You know, I think it was described to me by Mr. Dunlap, in some ways, that the second-person narrator is even more personal than the first-person narrator, and that’s definitely true of that story. What I love about her book is there’s thematic resonance between the stories. They all feel of a type, you know? It doesn’t feel like a greatest hits album or like a “best of” collection. It feels like these stories all belong in the same book. And that’s something I thought about a lot when I was writing my book. I have ideas for stories or little story-like things, but it doesn’t belong in this book. And what is the overarching thread or the spine of this book? I think Single, Carefree, Mellow does that very well. That you kind of read through the stories, and even though they’re not related by plot or character—although a couple of them do have recurring characters—it feels like you’re following a thread through all of them.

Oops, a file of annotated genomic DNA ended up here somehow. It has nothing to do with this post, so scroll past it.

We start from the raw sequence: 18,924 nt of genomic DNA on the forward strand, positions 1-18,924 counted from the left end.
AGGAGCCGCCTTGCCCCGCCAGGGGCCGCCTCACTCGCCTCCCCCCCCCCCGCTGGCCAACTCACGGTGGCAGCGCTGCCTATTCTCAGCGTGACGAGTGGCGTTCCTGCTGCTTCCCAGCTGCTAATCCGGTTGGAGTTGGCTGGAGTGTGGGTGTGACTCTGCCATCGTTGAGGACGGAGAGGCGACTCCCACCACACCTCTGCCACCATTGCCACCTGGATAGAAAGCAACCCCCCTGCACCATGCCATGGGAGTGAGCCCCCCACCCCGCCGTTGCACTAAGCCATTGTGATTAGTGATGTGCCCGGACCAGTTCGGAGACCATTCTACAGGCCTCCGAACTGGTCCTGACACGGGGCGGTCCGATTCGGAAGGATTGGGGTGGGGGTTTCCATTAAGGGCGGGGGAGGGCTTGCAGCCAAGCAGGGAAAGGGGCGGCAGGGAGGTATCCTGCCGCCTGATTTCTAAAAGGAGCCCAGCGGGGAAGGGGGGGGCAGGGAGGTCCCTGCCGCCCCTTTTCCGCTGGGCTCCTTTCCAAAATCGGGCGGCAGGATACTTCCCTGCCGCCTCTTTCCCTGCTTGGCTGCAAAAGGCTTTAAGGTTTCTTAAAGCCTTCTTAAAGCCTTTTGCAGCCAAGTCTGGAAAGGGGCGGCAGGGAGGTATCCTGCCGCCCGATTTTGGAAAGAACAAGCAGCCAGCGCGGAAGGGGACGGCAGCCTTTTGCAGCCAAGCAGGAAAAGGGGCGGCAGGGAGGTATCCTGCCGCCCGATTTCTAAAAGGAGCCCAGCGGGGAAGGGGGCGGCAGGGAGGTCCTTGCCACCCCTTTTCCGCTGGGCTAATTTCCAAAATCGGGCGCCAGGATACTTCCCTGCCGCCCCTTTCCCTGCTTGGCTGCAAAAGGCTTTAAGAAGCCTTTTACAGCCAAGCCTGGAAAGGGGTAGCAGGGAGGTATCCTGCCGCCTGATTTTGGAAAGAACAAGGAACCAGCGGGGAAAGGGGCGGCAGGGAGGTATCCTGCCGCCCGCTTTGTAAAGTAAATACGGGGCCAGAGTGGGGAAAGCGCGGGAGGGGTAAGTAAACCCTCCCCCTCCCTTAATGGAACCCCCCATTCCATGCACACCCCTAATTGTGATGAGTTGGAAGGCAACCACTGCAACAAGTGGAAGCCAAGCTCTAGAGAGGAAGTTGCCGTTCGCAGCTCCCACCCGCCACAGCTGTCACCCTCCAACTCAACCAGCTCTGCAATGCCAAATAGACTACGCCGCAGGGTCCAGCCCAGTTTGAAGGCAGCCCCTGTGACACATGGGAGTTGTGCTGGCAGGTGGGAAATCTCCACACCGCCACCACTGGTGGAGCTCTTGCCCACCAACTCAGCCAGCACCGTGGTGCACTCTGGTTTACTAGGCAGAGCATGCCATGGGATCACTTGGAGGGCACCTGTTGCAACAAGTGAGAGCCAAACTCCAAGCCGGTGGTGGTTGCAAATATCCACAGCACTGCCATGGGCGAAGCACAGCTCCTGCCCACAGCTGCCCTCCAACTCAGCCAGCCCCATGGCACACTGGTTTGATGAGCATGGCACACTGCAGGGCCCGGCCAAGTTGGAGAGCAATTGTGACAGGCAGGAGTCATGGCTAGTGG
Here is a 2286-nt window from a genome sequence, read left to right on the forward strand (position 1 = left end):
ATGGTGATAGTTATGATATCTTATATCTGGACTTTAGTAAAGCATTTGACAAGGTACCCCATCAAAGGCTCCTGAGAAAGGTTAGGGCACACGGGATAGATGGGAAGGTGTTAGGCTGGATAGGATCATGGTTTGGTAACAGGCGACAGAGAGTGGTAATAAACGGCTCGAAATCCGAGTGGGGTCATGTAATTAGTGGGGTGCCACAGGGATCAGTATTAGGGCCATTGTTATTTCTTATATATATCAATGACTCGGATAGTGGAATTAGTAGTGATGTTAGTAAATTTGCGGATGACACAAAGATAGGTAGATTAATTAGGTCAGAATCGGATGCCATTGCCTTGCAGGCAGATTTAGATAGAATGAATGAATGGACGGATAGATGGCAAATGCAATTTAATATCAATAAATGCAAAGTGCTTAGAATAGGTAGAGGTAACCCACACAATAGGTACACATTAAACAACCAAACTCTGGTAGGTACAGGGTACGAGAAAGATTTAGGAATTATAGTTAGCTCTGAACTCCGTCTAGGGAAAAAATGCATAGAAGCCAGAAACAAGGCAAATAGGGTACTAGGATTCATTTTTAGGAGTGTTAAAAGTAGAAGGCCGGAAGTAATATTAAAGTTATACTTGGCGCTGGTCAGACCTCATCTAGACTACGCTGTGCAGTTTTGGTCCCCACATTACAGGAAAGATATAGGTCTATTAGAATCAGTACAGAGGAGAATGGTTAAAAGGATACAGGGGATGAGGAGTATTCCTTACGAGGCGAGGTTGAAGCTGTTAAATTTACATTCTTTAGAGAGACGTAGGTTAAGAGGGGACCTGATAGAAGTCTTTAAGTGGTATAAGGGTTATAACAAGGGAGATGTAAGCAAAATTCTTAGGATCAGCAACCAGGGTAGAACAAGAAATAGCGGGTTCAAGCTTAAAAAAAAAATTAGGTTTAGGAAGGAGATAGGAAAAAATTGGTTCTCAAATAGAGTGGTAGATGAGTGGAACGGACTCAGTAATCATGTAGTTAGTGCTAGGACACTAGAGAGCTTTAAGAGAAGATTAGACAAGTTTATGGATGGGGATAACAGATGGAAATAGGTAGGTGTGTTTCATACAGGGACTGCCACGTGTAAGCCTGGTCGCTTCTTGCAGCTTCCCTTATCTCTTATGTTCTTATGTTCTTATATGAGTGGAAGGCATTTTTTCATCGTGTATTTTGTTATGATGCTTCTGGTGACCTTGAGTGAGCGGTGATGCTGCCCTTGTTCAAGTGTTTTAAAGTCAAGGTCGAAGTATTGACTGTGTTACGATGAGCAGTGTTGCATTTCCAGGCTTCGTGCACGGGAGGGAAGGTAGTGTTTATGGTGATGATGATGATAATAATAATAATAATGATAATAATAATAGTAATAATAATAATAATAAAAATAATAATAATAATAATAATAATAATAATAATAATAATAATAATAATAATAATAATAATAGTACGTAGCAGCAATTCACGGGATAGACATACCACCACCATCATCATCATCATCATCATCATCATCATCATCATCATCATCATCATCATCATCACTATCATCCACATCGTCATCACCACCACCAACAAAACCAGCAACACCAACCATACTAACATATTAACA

Some of these books I read a long time ago—I don’t remember them as specifically, I just remember loving them.
The A.V. Club: But it’s clear that they’ve made lasting impressions, if you’re talking them up so long after first picking them up.
Self-Help by Lorrie Moore
RBW: This book came [out before Single, Carefree, Mellow] but I read it much later. And when I read it, I remember thinking, oh, I wondered if Katherine Heiny had read this book. I wonder if this had an influence on her, because Lorrie Moore also has a number of second-person stories that are kind of modeled like how-to guides, which I have one or two in my book, as well. I think it’s a really fun way into her story. It’s a good format that allows you to go richer and deeper as you go, but start very light and playful. Lorrie Moore does that very well, and I think Katherine Heiny does as well.